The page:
Billionaire Arkady Rotenberg discusses Putin friendship & Western sanctions fight in rare interview
“In the past, we could afford to be idle and put things off or not do them at all, but now we need to do them – and fast. If we start falling behind, if we slow down, we’ll fall behind thoroughly and completely, so we have to be proactive all the time,” he said during a 30-minute interview on SophieCo. “Of course, it would be easier without sanctions, no question about it."
“We've pulled through before, even though no one in the West thought we would actually do it,” Rotenberg said, in reference to Russia’s ability to stay competitive in the arms industry.Also on rt.com Connecting Russia: First railroad span across Crimean Bridge complete
Rotenberg, 67, whose net worth is estimated at $2.6 billion by Forbes, was among the first wave of officials targeted by US and EU sanctions after Crimea rejoined Russia in 2014, due to his links to Vladimir Putin. The two men have known each other since they were children at the same judo club in what was then Leningrad.
Rotenberg spent years waging a so-far-futile international legal battle against the travel and business restrictions – which he describes as groundless and “unjust” but now views them as a blessing in disguise, saying that Russia "moving away from a raw-exports role" in the world economy.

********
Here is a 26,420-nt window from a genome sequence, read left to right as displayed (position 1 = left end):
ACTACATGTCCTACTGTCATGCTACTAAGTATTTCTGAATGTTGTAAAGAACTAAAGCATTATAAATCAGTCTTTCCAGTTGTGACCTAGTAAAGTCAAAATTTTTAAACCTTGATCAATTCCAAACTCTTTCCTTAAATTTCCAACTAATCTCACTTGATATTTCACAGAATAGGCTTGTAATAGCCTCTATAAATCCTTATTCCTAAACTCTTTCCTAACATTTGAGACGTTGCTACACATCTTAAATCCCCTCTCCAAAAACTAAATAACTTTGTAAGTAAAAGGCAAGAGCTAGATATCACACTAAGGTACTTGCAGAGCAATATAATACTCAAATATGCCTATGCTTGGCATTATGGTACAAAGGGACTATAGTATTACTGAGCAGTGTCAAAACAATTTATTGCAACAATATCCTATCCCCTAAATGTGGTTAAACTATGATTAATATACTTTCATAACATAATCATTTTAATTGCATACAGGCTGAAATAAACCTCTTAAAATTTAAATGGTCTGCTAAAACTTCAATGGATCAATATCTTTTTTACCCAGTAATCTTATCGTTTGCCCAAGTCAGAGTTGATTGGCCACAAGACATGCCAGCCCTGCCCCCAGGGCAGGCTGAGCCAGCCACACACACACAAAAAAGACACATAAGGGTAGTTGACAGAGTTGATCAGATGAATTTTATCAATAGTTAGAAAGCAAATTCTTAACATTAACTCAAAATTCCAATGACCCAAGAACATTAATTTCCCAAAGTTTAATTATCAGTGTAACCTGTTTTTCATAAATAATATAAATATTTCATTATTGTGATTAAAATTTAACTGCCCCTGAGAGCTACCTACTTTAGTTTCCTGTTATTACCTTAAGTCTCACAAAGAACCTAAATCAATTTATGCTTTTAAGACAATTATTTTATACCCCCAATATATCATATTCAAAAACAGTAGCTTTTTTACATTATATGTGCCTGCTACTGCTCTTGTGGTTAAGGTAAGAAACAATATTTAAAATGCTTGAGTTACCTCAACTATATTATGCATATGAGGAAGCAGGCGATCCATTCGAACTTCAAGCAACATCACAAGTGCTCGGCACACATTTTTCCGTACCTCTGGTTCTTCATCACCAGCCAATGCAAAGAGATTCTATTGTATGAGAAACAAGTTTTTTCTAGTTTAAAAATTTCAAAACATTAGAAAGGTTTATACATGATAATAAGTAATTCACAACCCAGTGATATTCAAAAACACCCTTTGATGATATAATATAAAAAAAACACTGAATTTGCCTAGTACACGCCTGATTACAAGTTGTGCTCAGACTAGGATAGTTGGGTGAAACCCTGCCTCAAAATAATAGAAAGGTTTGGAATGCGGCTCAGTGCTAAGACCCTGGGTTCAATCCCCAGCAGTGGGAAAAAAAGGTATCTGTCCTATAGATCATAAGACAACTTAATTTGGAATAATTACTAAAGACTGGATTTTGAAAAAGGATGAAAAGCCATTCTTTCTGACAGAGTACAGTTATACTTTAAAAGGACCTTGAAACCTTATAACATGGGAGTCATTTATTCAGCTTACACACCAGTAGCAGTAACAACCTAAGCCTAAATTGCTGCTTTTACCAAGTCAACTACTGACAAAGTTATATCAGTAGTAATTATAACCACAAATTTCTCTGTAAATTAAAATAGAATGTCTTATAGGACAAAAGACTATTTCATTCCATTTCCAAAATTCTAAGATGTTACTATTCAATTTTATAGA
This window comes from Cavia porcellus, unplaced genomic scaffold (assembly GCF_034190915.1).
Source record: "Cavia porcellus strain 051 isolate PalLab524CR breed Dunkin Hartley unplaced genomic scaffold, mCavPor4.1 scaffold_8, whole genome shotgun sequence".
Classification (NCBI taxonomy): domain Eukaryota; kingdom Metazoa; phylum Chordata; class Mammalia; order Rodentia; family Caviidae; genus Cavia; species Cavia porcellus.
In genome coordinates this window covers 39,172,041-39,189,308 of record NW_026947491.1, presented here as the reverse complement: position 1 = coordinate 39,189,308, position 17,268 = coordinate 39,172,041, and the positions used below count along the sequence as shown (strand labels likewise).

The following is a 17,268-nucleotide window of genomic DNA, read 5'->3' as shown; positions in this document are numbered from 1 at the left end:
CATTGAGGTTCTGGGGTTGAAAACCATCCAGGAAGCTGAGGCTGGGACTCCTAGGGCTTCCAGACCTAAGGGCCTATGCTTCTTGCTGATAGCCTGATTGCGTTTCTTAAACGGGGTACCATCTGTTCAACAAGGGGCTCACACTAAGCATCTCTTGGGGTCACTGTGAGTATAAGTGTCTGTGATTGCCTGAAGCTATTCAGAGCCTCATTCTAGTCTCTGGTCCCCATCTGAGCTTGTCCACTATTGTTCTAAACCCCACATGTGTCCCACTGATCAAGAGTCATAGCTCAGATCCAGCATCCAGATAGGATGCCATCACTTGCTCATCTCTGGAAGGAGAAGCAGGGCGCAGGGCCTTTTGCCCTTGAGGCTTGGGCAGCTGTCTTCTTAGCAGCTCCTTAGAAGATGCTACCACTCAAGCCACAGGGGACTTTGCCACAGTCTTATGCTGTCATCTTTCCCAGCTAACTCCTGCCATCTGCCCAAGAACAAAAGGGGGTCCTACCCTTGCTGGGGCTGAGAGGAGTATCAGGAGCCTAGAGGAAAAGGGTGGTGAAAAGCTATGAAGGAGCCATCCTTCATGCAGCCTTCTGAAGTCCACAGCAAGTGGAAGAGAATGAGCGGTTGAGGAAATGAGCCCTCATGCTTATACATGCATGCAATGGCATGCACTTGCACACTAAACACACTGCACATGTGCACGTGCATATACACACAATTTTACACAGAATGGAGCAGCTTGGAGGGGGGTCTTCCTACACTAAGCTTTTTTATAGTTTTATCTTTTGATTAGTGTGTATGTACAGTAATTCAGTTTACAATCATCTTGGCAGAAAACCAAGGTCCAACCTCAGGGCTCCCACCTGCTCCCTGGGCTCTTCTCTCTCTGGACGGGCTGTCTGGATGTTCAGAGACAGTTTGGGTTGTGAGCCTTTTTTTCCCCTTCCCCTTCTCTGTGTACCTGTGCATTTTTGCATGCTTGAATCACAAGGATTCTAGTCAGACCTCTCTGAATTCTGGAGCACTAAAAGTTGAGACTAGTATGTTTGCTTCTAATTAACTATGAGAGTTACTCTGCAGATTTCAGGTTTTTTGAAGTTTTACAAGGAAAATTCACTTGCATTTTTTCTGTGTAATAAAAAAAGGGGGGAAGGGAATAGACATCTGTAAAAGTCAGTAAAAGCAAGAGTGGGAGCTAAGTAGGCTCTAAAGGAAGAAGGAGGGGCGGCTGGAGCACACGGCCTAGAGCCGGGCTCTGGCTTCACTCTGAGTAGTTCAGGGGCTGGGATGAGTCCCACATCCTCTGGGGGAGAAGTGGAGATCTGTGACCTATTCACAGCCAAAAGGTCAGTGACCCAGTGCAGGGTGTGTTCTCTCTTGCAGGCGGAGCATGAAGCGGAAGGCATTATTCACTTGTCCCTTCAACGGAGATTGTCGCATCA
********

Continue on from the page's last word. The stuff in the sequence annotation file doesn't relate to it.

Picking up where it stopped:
“Russians are smart enough, I think. We’ve never been lacking in mathematicians, software engineers, physicists or anyone else for that matter, so we have what it takes to develop,” he said, but added that the population’s “mentality” has prevented the country from achieving its potential. He called for something to inspire and unify people.
As an example of what can be collectively achieved, Rotenberg cites the project he is overseeing, the 18km Kerch Strait Bridge between mainland Russia and Crimea, the construction of which he likens to “birthing a baby” that has given him years of sleepless nights.
Rotenberg also admitted that he has given thought to what awaits both Russia and himself after Putin’s term in office runs out in five years, though he is sure that at least one thing will not change – the relationship between the two men.
“We’ve been friends, and we will remain friends no matter what. Our friendship has stood the test of time – over 50 years.”
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